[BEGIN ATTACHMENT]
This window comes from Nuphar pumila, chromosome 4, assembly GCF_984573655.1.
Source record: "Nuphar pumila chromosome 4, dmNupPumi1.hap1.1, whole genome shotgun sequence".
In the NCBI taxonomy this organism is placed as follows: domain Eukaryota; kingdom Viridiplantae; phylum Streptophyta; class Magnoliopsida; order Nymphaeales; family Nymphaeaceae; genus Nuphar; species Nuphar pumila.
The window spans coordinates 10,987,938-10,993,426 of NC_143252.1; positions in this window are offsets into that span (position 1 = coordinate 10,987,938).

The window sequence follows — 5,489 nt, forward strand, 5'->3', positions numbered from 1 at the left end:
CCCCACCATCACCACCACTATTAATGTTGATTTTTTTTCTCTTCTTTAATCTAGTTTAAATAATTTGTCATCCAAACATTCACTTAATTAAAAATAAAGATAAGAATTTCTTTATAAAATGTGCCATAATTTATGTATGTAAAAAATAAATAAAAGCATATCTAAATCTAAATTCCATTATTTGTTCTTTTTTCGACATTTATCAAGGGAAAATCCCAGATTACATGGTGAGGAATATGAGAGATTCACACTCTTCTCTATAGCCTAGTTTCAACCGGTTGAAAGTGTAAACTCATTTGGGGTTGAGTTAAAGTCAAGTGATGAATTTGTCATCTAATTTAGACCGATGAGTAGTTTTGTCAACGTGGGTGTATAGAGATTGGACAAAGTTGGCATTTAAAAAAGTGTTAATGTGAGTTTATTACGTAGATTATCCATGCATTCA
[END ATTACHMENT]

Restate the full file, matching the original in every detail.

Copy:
This window comes from Nuphar pumila, chromosome 4, assembly GCF_984573655.1.
Source record: "Nuphar pumila chromosome 4, dmNupPumi1.hap1.1, whole genome shotgun sequence".
In the NCBI taxonomy this organism is placed as follows: domain Eukaryota; kingdom Viridiplantae; phylum Streptophyta; class Magnoliopsida; order Nymphaeales; family Nymphaeaceae; genus Nuphar; species Nuphar pumila.
The window spans coordinates 10,987,938-10,993,426 of NC_143252.1; positions in this window are offsets into that span (position 1 = coordinate 10,987,938).

The window sequence follows — 5,489 nt, forward strand, 5'->3', positions numbered from 1 at the left end:
CCCCACCATCACCACCACTATTAATGTTGATTTTTTTTCTCTTCTTTAATCTAGTTTAAATAATTTGTCATCCAAACATTCACTTAATTAAAAATAAAGATAAGAATTTCTTTATAAAATGTGCCATAATTTATGTATGTAAAAAATAAATAAAAGCATATCTAAATCTAAATTCCATTATTTGTTCTTTTTTCGACATTTATCAAGGGAAAATCCCAGATTACATGGTGAGGAATATGAGAGATTCACACTCTTCTCTATAGCCTAGTTTCAACCGGTTGAAAGTGTAAACTCATTTGGGGTTGAGTTAAAGTCAAGTGATGAATTTGTCATCTAATTTAGACCGATGAGTAGTTTTGTCAACGTGGGTGTATAGAGATTGGACAAAGTTGGCATTTAAAAAAGTGTTAATGTGAGTTTATTACGTAGATTATCCATGCATTCA